Unemployment in the United States is rising as the current recession cuts deeper than past downturns. Some key technology sectors are certainly feeling a share of the pain, but through 2008, their situation wasn’t all that bad when compared with unemployment in previous recessions or even in other economic sectors.
In the first quarter of this year, however, high-tech unemployment spiked dramatically compared to 2008. If extrapolated for the full year, 2009’s totals would be the highest in six years, although still only half that for 2001.
Last year’s job losses for computer, electronics, and telecommunications, taken together, were up 50 percent compared with the year before--but 2007’s numbers were unusually low, according to data provided to IEEE Spectrum by Challenger, Gray & Christmas, an employment consulting firm in Chicago. The 156 000 jobs lost in 2008 were a far cry from 2001’s high-water mark of 696 000. Compare that to the automotive industry, where the job market is heading over a cliff.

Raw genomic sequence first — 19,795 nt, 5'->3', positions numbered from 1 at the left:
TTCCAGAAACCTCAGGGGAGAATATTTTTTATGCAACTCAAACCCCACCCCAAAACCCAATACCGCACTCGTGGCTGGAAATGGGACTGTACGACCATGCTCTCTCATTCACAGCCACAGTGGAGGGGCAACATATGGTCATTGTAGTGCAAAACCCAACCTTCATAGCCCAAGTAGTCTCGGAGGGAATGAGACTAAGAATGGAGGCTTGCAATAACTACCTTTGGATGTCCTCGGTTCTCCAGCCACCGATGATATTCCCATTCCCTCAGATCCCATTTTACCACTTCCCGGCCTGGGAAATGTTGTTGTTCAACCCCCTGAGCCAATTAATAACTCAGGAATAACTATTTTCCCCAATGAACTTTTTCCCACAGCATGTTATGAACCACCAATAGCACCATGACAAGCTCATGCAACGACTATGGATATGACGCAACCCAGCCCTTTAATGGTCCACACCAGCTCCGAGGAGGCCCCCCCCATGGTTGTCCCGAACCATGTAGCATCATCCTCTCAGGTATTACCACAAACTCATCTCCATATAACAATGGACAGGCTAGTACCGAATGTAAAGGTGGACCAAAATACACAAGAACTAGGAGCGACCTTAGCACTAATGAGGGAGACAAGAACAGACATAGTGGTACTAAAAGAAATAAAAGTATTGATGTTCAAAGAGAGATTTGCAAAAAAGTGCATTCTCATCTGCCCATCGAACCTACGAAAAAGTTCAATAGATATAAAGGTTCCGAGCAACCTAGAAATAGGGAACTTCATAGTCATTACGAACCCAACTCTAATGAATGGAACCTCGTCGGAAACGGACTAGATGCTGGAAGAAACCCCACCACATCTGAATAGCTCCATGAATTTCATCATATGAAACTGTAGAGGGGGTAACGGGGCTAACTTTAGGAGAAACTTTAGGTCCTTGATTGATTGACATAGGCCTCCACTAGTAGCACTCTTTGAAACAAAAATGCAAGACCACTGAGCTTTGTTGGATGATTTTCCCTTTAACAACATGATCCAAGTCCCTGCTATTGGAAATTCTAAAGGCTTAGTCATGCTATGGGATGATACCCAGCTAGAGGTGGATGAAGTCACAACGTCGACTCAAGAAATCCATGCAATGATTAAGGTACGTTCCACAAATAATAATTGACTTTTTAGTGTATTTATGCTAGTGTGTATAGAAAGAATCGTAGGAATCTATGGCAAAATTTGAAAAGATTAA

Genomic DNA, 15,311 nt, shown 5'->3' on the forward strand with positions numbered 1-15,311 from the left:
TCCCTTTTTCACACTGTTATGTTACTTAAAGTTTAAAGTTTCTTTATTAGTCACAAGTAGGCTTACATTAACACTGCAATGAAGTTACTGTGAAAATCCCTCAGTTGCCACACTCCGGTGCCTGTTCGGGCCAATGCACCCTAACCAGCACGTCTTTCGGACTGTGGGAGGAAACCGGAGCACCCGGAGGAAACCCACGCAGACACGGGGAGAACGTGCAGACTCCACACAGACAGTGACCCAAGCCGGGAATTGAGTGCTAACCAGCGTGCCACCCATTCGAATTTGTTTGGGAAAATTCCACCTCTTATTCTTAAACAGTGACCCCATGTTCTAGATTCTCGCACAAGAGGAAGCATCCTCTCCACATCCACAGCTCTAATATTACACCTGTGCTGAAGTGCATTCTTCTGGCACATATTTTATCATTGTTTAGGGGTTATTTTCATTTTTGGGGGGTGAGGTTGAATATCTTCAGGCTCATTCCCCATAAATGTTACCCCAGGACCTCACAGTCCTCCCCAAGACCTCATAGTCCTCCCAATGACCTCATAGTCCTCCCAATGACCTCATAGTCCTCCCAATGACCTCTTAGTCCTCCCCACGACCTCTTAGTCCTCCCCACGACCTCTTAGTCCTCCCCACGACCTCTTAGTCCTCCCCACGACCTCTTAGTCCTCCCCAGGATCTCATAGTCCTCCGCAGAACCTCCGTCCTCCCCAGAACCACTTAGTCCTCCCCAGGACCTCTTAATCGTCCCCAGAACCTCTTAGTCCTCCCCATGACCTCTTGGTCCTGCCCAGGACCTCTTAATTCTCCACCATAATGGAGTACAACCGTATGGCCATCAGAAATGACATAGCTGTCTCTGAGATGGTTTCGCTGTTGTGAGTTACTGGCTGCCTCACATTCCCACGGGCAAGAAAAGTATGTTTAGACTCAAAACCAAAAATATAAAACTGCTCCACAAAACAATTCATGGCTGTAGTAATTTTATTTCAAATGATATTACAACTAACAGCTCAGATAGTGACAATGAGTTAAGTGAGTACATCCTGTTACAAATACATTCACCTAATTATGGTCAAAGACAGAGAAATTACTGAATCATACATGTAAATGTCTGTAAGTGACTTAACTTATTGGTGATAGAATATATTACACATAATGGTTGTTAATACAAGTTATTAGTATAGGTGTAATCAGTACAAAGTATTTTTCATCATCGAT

Of course, these figures on job losses don’t give a full picture of unemployment, because they don’t take into account the new positions being filled. Still, Challenger spokesperson James Pedderson says, the data offer a good picture of how things will be going in the next few months.
Pedderson also notes that unemployment doesn’t hit all age groups equally. The overall U.S. unemployment rate has almost doubled for workers 35 to 44, but it is still far higher among the young. Pedderson expects the new crop of college graduates to feel the most pain, with both internships and regular jobs hard to come by.
SOURCES: Challenger, Gray & Christmas, New York Federal Reserve Bank, http://www.newyorkfed.org/markets/statistics/dlyrates/fedrate.html, Yahoo Finance, http://tinyurl.com/cboecl
*Q1 2009 figures are actual; 2009 totals are projected.